Russian cybercrime suspect, Alexander Vinnik, has been held in Greece since July when the U.S requested him to be arrested while he was on vacation with his family. He is directly tied to the obsolete BTC-e bitcoin exchange and is wanted by both the US and Russia for laundering Bitcoin.
His extradition hearing was set for today but was postponed because they are waiting for two witnesses to attend the hearing. It has been rescheduled for Dec. 6th.
He is currently at the center of a judicial battle between the U.S and Russia, who is seeking his extradition on lesser charges. The U.S seeks to prosecute Mr. Vinnik for $4 Billion USD worth of laundered bitcoin through BTC-e, whereas Russia only accuses him of 667,000-ruble ($11,500) of fraud.
Athens courts have approved the extradition requests of both countries, but Vinnik is only appealing his extradition to the U.S. He is denying all charges on both sides but is not contesting being extradited to his home country. He has acknowledged working for BTC-e but strongly declares his innocence. Coincidentally, BTC-e has relaunched after their domain was confiscated by law enforcement and they deny any involvement with the suspect, Vinnik.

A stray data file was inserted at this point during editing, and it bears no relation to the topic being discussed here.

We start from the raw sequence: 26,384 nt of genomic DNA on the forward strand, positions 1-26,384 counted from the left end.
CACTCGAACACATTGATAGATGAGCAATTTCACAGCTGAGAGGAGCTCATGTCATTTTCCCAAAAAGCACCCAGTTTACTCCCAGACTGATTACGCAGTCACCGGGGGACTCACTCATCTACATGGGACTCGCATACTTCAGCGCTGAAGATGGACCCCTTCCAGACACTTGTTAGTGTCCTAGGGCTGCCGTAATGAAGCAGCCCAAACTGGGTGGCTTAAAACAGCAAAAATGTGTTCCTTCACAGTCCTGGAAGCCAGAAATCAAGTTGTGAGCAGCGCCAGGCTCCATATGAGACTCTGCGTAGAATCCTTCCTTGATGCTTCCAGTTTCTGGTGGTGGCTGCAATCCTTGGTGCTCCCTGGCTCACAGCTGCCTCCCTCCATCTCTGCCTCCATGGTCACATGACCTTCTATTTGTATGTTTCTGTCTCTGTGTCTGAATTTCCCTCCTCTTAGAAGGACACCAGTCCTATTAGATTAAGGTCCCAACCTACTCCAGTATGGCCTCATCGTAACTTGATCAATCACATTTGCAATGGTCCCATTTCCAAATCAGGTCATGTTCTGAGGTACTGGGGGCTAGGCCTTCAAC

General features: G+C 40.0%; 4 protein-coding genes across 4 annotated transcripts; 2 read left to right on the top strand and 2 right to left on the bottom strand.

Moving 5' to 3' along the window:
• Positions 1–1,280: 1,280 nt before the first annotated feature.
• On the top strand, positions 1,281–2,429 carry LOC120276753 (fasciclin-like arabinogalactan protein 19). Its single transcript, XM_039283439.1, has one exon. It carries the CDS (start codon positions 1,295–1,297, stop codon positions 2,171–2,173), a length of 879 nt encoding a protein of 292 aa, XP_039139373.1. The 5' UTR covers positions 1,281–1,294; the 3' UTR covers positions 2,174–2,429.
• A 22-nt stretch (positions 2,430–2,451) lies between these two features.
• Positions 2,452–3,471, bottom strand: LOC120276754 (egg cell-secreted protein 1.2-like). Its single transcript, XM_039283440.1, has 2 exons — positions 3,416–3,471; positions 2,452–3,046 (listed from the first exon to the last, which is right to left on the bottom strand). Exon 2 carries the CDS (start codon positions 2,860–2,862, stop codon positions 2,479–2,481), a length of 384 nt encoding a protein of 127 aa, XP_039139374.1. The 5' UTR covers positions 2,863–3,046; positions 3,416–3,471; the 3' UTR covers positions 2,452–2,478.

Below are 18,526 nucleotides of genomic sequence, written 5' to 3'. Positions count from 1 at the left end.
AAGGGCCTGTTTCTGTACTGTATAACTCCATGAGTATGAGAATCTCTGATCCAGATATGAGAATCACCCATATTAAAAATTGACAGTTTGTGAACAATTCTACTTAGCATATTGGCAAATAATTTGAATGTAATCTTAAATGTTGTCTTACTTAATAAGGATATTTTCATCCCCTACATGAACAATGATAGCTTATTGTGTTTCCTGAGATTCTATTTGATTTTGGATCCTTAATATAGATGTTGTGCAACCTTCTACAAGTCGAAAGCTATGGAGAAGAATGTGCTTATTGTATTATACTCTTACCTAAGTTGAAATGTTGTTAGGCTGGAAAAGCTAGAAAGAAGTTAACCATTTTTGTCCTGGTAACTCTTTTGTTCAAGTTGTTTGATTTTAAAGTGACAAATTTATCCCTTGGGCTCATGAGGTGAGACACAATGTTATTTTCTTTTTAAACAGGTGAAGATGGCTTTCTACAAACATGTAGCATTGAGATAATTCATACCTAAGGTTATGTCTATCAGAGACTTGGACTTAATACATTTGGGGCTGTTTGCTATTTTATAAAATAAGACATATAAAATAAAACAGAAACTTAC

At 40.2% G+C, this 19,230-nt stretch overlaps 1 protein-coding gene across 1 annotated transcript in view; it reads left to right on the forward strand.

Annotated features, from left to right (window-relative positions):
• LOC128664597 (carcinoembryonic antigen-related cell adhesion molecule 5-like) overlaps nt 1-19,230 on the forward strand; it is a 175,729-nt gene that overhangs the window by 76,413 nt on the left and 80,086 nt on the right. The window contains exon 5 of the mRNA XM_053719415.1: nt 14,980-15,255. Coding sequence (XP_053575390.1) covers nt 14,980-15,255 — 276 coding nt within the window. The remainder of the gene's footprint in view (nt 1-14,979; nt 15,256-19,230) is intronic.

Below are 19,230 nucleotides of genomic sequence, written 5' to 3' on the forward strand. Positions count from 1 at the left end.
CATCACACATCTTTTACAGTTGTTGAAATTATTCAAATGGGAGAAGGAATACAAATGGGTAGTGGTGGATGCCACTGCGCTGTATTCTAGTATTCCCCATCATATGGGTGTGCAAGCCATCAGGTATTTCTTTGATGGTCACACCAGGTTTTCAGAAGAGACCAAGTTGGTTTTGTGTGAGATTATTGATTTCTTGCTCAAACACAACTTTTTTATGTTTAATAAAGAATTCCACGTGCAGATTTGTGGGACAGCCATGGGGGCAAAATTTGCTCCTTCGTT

One of Vinnik’s lawyers, Alexandros Lykourezos, explains the reason for the postponement of the hearing by saying:
“We asked the court to postpone the hearing today of the U.S. request for the extradition of Vinnik so that two essential witnesses can come who couldn’t unfortunately come to Athens today. These witnesses will be able to testify and help the court understand the essential issues that arise from this case.”
The suspect is being indicted by a grand jury in North District of California, as reported by the U.S Justice Department, and is facing charges of engaging in unlawful monetary transactions, money laundering, and conspiracy to commit money laundering. In the U.S these charges combined hold a maximum sentence of up to 20 years in federal prison.
On December 6th Greece’s justice minister might have to make the final decision if Greece’s Supreme Court upholds the lower court’s order.
Featured Image: twitter